Modeling Therapy Resistance in BRCA1/2-Mutant Cancers.
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Although PARP inhibitors target BRCA1- or BRCA2-mutant tumor cells, drug resistance is a problem. PARP inhibitor resistance is sometimes associated with the presence of secondary or "revertant" mutations in BRCA1 or BRCA2 Whether secondary mutant tumor cells are selected for in a Darwinian fashion by treatment is unclear. Furthermore, how PARP inhibitor resistance might be therapeutically targeted is also poorly understood. Using CRISPR mutagenesis, we generated isogenic tumor cell models with secondary BRCA1 or BRCA2 mutations. Using these in heterogeneous in vitro culture or in vivo xenograft experiments in which the clonal composition of tumor cell populations in response to therapy was monitored, we established that PARP inhibitor or platinum salt exposure selects for secondary mutant clones in a Darwinian fashion, with the periodicity of PARP inhibitor administration and the pretreatment frequency of secondary mutant tumor cells influencing the eventual clonal composition of the tumor cell population. In xenograft studies, the presence of secondary mutant cells in tumors impaired the therapeutic effect of a clinical PARP inhibitor. However, we found that both PARP inhibitor-sensitive and PARP inhibitor-resistant BRCA2 mutant tumor cells were sensitive to AZD-1775, a WEE1 kinase inhibitor. In mice carrying heterogeneous tumors, AZD-1775 delivered a greater therapeutic benefit than olaparib treatment. This suggests that despite the restoration of some BRCA1 or BRCA2 gene function in "revertant" tumor cells, vulnerabilities still exist that could be therapeutically exploited. Mol Cancer Ther; 16(9); 2022-34. ©2017 AACR.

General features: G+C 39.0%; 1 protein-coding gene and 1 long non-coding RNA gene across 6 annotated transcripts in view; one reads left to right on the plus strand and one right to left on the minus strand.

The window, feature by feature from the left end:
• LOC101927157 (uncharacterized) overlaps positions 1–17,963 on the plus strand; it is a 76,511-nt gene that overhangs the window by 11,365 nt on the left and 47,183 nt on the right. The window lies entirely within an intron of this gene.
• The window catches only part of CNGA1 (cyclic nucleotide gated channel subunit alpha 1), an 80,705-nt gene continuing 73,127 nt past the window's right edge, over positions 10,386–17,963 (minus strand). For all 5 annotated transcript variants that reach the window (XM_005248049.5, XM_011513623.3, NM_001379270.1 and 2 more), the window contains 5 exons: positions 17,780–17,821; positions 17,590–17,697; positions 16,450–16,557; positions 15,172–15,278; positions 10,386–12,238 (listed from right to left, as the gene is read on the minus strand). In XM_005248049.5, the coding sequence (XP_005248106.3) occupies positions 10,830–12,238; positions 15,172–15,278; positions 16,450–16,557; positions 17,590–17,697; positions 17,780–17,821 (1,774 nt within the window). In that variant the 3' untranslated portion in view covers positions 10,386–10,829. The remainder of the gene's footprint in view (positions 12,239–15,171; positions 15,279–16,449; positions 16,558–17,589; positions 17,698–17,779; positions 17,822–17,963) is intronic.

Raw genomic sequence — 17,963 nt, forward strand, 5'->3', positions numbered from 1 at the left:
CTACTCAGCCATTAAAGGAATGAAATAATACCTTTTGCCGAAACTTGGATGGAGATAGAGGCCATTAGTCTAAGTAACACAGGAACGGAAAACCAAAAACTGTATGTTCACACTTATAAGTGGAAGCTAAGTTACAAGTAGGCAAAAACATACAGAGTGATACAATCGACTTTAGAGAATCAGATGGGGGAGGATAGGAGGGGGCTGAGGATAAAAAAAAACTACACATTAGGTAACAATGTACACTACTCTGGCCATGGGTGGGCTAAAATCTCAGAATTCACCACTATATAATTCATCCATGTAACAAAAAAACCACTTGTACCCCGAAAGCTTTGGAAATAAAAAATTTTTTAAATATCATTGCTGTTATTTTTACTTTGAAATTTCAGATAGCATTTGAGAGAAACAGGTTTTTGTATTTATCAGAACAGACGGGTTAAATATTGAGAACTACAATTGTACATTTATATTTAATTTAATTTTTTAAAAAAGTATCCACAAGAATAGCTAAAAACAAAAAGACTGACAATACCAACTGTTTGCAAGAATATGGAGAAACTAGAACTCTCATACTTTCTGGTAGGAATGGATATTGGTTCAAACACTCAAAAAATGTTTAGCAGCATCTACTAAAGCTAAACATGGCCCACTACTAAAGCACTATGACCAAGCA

The Institute of Cancer Research (Grant ID: Unspecified)
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Mol Cancer Ther, 2017, 16 (9), pp. 2022 - 2034